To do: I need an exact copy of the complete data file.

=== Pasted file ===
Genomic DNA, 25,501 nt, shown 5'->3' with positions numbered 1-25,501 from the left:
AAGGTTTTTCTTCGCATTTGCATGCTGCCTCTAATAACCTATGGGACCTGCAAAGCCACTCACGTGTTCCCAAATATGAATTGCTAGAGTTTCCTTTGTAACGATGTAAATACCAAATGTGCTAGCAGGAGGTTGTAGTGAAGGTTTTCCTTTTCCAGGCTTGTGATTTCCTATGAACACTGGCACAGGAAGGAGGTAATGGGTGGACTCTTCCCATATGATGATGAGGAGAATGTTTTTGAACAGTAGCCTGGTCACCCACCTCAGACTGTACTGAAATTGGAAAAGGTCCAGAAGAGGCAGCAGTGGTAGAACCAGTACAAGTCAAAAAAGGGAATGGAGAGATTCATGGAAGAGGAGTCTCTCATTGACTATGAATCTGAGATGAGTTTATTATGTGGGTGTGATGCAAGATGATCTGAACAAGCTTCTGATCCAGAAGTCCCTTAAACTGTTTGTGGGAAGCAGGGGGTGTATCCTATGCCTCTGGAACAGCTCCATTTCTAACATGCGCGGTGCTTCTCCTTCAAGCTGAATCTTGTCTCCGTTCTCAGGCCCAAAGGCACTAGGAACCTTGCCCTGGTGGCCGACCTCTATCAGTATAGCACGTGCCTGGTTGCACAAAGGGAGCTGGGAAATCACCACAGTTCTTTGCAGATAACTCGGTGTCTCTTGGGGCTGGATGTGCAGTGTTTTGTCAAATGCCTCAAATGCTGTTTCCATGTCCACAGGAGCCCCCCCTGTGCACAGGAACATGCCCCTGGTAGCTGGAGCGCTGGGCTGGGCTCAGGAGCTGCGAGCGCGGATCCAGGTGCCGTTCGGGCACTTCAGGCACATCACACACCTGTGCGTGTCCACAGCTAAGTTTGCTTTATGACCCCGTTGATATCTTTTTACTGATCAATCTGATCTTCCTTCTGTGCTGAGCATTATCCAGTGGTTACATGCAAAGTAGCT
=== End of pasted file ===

Genomic DNA, 25,501 nt, shown 5'->3' with positions numbered 1-25,501 from the left:
AAGGTTTTTCTTCGCATTTGCATGCTGCCTCTAATAACCTATGGGACCTGCAAAGCCACTCACGTGTTCCCAAATATGAATTGCTAGAGTTTCCTTTGTAACGATGTAAATACCAAATGTGCTAGCAGGAGGTTGTAGTGAAGGTTTTCCTTTTCCAGGCTTGTGATTTCCTATGAACACTGGCACAGGAAGGAGGTAATGGGTGGACTCTTCCCATATGATGATGAGGAGAATGTTTTTGAACAGTAGCCTGGTCACCCACCTCAGACTGTACTGAAATTGGAAAAGGTCCAGAAGAGGCAGCAGTGGTAGAACCAGTACAAGTCAAAAAAGGGAATGGAGAGATTCATGGAAGAGGAGTCTCTCATTGACTATGAATCTGAGATGAGTTTATTATGTGGGTGTGATGCAAGATGATCTGAACAAGCTTCTGATCCAGAAGTCCCTTAAACTGTTTGTGGGAAGCAGGGGGTGTATCCTATGCCTCTGGAACAGCTCCATTTCTAACATGCGCGGTGCTTCTCCTTCAAGCTGAATCTTGTCTCCGTTCTCAGGCCCAAAGGCACTAGGAACCTTGCCCTGGTGGCCGACCTCTATCAGTATAGCACGTGCCTGGTTGCACAAAGGGAGCTGGGAAATCACCACAGTTCTTTGCAGATAACTCGGTGTCTCTTGGGGCTGGATGTGCAGTGTTTTGTCAAATGCCTCAAATGCTGTTTCCATGTCCACAGGAGCCCCCCCTGTGCACAGGAACATGCCCCTGGTAGCTGGAGCGCTGGGCTGGGCTCAGGAGCTGCGAGCGCGGATCCAGGTGCCGTTCGGGCACTTCAGGCACATCACACACCTGTGCGTGTCCACAGCTAAGTTTGCTTTATGACCCCGTTGATATCTTTTTACTGATCAATCTGATCTTCCTTCTGTGCTGAGCATTATCCAGTGGTTACATGCAAAGTAGCT